A 76-year-old man presented with right shoulder pain, weight loss, and night sweats. Complete blood count showed isolated thrombocytopenia (26 × 109/L). The blood film demonstrated medium to large atypical lymphoid cells (12% of leukocytes), many with polylobated nuclei or flower cell morphology (panel A, image obtained using Olympus BX51 microscope, ×1000 magnification). Computerized tomography identified a right scapular mass and retroperitoneal lymphadenopathy. Bone marrow examination (panel B) and biopsy of the scapular mass (panel C) revealed infiltration with atypical lymphoid cells identical to those in peripheral blood. These cells expressed CD20 and cytoplasmic immunoglobulin M (IgM) and were negative for surface immunoglobulin, CD3, and CD34 on flow cytometry. Terminal deoxynucleotidyltransferase and c-myc were negative on immunohistochemistry. Ki-67 was 40%. Cytogenetics identified an abnormal karyotype: 47, XY, t(1;6)(q32;q21), t(3;14)(q27;q32), +der(3)t(3:14). Fluorescence in situ hybridization confirmed B-cell lymphoma 6/IgH fusion at t(3;14). These features were consistent with diffuse large B-cell lymphoma in leukemic phase with flower cell morphology.

The World Health Organization classification of non-Hodgkin lymphomas recognizes morphologic variants of diffuse large B-cell lymphoma; however, even within this framework, the flower cell morphology seen in our case is rare. Although flower cells are typically associated with adult T-cell leukemia/lymphoma, in our case the cells are clearly of B-cell lineage. This demonstrates the importance of immunophenotyping in the classification of atypical mononuclear cells and that flower cell morphology is not confined to adult T-cell leukemia/lymphoma but can also be seen in diffuse large B-cell lymphoma.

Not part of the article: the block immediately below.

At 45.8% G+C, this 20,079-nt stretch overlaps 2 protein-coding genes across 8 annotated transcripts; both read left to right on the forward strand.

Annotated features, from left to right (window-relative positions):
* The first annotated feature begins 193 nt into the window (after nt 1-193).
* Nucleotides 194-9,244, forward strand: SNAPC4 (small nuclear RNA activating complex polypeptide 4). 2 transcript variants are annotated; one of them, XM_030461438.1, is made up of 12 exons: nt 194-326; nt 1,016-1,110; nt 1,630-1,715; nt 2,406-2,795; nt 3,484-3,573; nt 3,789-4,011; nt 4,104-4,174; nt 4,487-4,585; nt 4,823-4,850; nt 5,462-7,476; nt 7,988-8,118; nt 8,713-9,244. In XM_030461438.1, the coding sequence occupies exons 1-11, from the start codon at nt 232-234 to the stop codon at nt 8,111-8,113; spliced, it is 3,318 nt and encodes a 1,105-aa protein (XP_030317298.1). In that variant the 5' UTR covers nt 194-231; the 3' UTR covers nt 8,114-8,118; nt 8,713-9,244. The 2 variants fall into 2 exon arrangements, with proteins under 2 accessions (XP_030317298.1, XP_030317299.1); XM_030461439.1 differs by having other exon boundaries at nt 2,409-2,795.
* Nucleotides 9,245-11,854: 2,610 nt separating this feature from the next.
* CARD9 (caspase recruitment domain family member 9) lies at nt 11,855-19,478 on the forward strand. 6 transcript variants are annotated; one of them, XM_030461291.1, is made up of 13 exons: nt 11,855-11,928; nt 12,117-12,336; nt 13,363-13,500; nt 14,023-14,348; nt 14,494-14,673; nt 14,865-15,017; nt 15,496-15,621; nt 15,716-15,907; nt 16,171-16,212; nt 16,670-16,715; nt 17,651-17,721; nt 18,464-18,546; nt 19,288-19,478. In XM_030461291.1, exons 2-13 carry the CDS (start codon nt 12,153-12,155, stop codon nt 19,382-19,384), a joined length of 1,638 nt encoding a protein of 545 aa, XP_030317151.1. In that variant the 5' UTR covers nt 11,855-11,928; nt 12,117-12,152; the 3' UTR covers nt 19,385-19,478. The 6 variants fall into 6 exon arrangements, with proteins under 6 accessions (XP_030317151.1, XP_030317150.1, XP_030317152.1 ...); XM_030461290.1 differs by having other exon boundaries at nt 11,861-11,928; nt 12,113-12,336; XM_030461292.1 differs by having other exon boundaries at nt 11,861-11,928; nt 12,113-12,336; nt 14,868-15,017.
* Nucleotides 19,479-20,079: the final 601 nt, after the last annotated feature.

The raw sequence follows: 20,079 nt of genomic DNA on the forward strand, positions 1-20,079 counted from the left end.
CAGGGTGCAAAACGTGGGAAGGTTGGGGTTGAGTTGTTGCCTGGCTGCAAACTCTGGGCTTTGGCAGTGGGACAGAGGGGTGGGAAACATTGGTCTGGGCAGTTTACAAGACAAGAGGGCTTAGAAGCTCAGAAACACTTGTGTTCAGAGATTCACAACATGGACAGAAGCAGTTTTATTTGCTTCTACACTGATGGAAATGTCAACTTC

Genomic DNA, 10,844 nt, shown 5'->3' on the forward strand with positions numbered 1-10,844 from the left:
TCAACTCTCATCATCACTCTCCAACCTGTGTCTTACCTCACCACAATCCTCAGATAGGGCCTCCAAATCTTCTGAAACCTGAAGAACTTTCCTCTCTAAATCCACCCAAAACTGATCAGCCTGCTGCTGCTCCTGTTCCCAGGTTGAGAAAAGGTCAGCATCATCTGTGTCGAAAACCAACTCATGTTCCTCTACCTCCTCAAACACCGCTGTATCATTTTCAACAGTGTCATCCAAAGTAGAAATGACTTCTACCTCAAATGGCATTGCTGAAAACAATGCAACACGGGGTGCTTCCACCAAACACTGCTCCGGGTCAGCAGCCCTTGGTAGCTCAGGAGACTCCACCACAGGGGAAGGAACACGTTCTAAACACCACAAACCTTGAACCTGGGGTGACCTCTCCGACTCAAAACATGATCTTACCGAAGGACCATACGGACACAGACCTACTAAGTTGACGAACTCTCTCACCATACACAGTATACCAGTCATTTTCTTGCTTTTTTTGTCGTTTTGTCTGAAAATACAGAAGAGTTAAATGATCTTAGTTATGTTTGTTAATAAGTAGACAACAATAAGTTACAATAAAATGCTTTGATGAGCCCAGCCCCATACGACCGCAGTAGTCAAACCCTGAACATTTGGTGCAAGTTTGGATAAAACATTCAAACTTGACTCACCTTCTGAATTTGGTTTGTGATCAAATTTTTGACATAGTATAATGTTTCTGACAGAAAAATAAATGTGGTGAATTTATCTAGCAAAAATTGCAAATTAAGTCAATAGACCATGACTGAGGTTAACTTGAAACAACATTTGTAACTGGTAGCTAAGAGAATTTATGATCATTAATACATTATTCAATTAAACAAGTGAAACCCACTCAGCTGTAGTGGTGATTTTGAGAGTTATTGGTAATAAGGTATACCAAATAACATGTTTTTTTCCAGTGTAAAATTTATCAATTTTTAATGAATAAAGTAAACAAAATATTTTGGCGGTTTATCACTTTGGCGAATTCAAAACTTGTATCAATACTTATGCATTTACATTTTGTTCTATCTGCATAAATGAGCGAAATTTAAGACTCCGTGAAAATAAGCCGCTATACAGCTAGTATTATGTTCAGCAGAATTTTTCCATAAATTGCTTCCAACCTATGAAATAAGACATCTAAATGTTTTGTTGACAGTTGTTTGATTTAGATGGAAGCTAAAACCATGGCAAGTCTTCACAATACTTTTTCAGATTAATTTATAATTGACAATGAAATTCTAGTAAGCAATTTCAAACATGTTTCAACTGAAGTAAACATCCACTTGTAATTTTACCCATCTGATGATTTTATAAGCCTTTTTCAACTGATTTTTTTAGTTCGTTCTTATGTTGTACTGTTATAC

A 76-year-old man presented with right shoulder pain, weight loss, and night sweats. Complete blood count showed isolated thrombocytopenia (26 × 109/L). The blood film demonstrated medium to large atypical lymphoid cells (12% of leukocytes), many with polylobated nuclei or flower cell morphology (panel A, image obtained using Olympus BX51 microscope, ×1000 magnification). Computerized tomography identified a right scapular mass and retroperitoneal lymphadenopathy. Bone marrow examination (panel B) and biopsy of the scapular mass (panel C) revealed infiltration with atypical lymphoid cells identical to those in peripheral blood. These cells expressed CD20 and cytoplasmic immunoglobulin M (IgM) and were negative for surface immunoglobulin, CD3, and CD34 on flow cytometry. Terminal deoxynucleotidyltransferase and c-myc were negative on immunohistochemistry. Ki-67 was 40%. Cytogenetics identified an abnormal karyotype: 47, XY, t(1;6)(q32;q21), t(3;14)(q27;q32), +der(3)t(3:14). Fluorescence in situ hybridization confirmed B-cell lymphoma 6/IgH fusion at t(3;14). These features were consistent with diffuse large B-cell lymphoma in leukemic phase with flower cell morphology.

The World Health Organization classification of non-Hodgkin lymphomas recognizes morphologic variants of diffuse large B-cell lymphoma; however, even within this framework, the flower cell morphology seen in our case is rare. Although flower cells are typically associated with adult T-cell leukemia/lymphoma, in our case the cells are clearly of B-cell lineage. This demonstrates the importance of immunophenotyping in the classification of atypical mononuclear cells and that flower cell morphology is not confined to adult T-cell leukemia/lymphoma but can also be seen in diffuse large B-cell lymphoma.

For additional images, visit the ASH IMAGE BANK, a reference and teaching tool that is continually updated with new atlas and case study images. For more information visit http://imagebank.hematology.org.